The department is one of seven under the Faculty of Agriculture and Forestry. It was founded in 1967. As of 2006, the department had produced 182 PhDs. Departmental faculty engage in research in animal science and agriculture in general.

The objectives of the study are:

  • identify the most cited sources in the doctoral theses in the Department of Animal Science.
  • investigate the age of cited items in the doctoral theses in the Department of Animal Science.
  • determine citation patterns among animal science disciplines.
  • determine the most frequently cited journals in animal science.
  • examine the extent of use of journals from non-animal science disciplines by doctoral students
  • determine the subject areas with the highest number of projects submitted to the department of animal science.
  • examine patterns of citation and co-citation in the doctoral theses in the Department of Animal Science.

Previous Studies

Olatokun and Makinde (2009) studied master's theses in animal science and found that journals were the most used reference materials, and that poultry nutrition and agricultural biochemistry and nutrition were the most frequent topics. Labonte (2005) used citation analysis to determine if a science-engineering library was meeting the needs of an interdisciplinary group of faculty. The study was aimed at developing a core list of journals and identifying journals that should be added to the collection. The three most recent publications of each faculty member (published within the last five years) were analyzed using Science Citation Index . Results indicated that the library subscribed to 98 percent of the journals in which faculty members are published or cite frequently. Williams and Fletcher (2006) performed a citation analysis on materials used by graduate students in engineering and found that journals (38 percent), conference papers (19 percent), and books (18 percent) were the most heavily used formats, with books aging more slowly than other formats.

Shi and Wang (2005) counted and analyzed citations to create several lists. The study discusses the importance of interdisciplinary journals and is used for guiding collection development decisions. Waugh and Ruppel (2004) did an analysis of dissertations, theses, and graduate research papers to determine core serials in the discipline, and provide collection guidance. Gooden (2001) carried out a citation analysis of chemistry doctoral dissertations as a way of determining material use. Rethlefsen (2007) did a citation analysis to describe the information needs of a state public health agency. Rethlefsen and Wallis (2007) performed a citation analysis on public health citation patterns to determine the publication types cited most often in public health as well as the most heavily cited journal titles. Stern (2004) used graphs to show how many citations a group of journal articles related to ecological economics received during 1989-2003. Pouris (2007) reported the results of an investigation to identify disciplinary strengths and international standing of higher education institutions in South Africa.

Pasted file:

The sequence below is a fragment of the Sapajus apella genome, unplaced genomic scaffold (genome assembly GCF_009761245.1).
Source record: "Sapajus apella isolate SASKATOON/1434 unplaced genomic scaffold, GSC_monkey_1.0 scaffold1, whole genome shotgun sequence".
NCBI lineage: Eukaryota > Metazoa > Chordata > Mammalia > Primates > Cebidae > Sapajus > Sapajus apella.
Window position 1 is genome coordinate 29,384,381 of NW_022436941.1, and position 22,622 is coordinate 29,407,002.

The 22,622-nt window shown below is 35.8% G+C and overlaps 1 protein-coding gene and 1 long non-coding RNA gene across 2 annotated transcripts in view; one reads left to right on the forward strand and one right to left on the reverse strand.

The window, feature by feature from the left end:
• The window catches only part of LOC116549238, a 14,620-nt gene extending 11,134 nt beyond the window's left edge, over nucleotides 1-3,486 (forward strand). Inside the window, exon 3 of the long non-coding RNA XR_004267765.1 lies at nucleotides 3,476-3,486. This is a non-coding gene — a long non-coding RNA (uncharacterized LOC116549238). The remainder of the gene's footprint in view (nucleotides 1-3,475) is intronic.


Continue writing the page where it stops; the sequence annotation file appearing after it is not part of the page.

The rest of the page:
Method

The research is a descriptive study. Two major sources of data used were theses submitted for the Doctor of Philosophy (PhD) degree in the Department of Animal Science, University of Ibadan, Nigeria from 2000-2007, and the database of MPhil/PhD theses in the same department. The study population was the total population of theses submitted within the coverage period of the study. In all, forty-two doctoral theses were analysed.

Data Collection

Each thesis was examined and citations extracted from the reference section. The method of data collection was document extraction through content analyses. Data extracted included year of project submission, year of cited work, year of the oldest materials cited, number of citations, most cited year (mode of occurrence), title of project work, volume of project work, type of cited journal, journal type cited and years cited. The citations in were broken into eight categories: journals (serials other than monographic series and conference proceedings), books, conference papers, web resources and technical reports and standards (including government technical reports). Others were government documents (state, federal and foreign), theses and dissertations, and miscellaneous (patents, personal communications, product literature, software and software manuals, university extension documents, unpublished materials, and others).